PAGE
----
By Eileen Abbott
When her physician husband lost his life to suicide in February 2011, “there were days it took everything in me just to breathe,” says Jocelynn Crum Helmbrecht, a Charlottesville resident and mom of three.
“It felt like everything was broken—my heart…my children’s hearts, my entire world,” she wrote in a blog documenting her family’s journey after she was widowed at age 40.
Crum Helmbrecht says she tried to stay strong and positive for her three sons, including her middle son Wesley, who has nonverbal autism and communicates through sign language. He was also born with deletions on his first chromosome and uses a wheelchair.
A family with special needs knows many profound joys that others may take for granted, but there are also significant around-the-clock challenges.
“It is difficult to believe someone would get a glimpse into my world and say ‘sign me up.’ But he did,” she says of her new partner, Steven Easton.
Nine years after her husband’s passing, there is love again in Crum Helmbrecht’s life. Her message, especially to single parents of special needs children: “Do not give up hope on finding love.”
It happened after a serendipitous meeting at a coffee shop about seven months ago. Easton, 39, had gotten to know Crum Helmbrecht and her family years earlier, when he worked at Ruby Tuesday. It was one of the family’s favorite restaurants at the time, and Easton, a waiter with a fun sense of humor, would make them smile.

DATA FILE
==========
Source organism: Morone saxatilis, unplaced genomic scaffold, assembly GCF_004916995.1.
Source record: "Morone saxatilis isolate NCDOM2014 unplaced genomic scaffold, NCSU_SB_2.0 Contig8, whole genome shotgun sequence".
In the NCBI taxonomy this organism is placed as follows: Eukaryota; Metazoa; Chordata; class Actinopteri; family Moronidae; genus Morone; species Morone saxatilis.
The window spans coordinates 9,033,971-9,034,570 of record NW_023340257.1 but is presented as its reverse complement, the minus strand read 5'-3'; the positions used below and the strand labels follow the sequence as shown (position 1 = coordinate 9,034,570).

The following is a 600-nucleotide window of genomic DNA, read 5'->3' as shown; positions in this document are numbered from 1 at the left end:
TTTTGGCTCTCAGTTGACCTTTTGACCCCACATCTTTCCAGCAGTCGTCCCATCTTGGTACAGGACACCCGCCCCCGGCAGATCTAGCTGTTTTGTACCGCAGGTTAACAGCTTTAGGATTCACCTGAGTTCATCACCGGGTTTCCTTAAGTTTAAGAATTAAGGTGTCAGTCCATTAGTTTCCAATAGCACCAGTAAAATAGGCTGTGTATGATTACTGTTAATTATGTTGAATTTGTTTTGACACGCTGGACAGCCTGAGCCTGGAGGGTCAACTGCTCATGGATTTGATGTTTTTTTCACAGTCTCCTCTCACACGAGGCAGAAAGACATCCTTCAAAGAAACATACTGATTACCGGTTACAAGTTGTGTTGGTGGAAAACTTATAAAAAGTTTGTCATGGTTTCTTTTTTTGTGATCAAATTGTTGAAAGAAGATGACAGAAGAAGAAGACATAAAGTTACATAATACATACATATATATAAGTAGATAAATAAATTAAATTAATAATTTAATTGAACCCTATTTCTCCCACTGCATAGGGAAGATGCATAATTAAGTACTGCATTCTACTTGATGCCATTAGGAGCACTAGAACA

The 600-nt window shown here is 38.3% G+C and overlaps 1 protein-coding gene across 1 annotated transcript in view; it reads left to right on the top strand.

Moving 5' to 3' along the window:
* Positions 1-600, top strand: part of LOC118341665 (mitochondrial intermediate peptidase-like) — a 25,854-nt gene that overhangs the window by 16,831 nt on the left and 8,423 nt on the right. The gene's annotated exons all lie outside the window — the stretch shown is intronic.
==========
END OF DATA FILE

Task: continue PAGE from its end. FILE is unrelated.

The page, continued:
The two bumped into each other at the Mudhouse, while Crum Helmbrecht’s children were at the park with her mother. Conversation came easy as they caught up on life over coffee. Easton says he was moved by this gorgeous woman with the beautiful heart, “her capacity to love, her unbelievable resilience.”
Easton had his own pain to overcome, including the death of his son and a divorce. The two felt a deep connection.
“We knew we would see each other again,” says Crum Helmbrecht.
The very next day, the couple met for dinner downtown, for dumplings at Marco & Luca. “We walked around the mall and held hands,” Crum Helmbrecht recalls. “It felt like the most natural thing in the world to be doing.”
They’ve been inseparable ever since. And Easton has become an active part of the family’s life.
“Every day he teaches Wes a new sign. He plays with him. He feeds him. He steps up without being asked. He loves Wesley exactly as he is,” Crum Helmbrecht says about Easton’s dedication to her son. “I never even hoped I’d find someone like him.”
Easton insists he is actually the fortunate one. The love from Jocelynn and her sons, Easton says, has healed his once-broken spirit.
The couple share a deep religious faith, and both say there is an abundance of smiles and laughter when they’re all together. The secret, they say, is being committed to choose love and joy no matter what life throws at you.
While life can be busy, the couple makes a point of making time for each other. “Every single night without fail, after the kids are in bed, we spend time together—catching up, snuggling, and solving the world’s problems,” Crum Helmbrecht says. “If it’s a nice evening, that means sitting on the porch swing and just being together.”
Recently, the entire University of Virginia football team honored Wesley and his family, after Wesley was nominated as a Thursday’s Hero by the Virginia Institute of Autism.
“Sometimes you don’t know where the road is going until you get there,” Crum Helmbrecht says, recalling her journey since her husband’s death. “The important part is to just keep going.”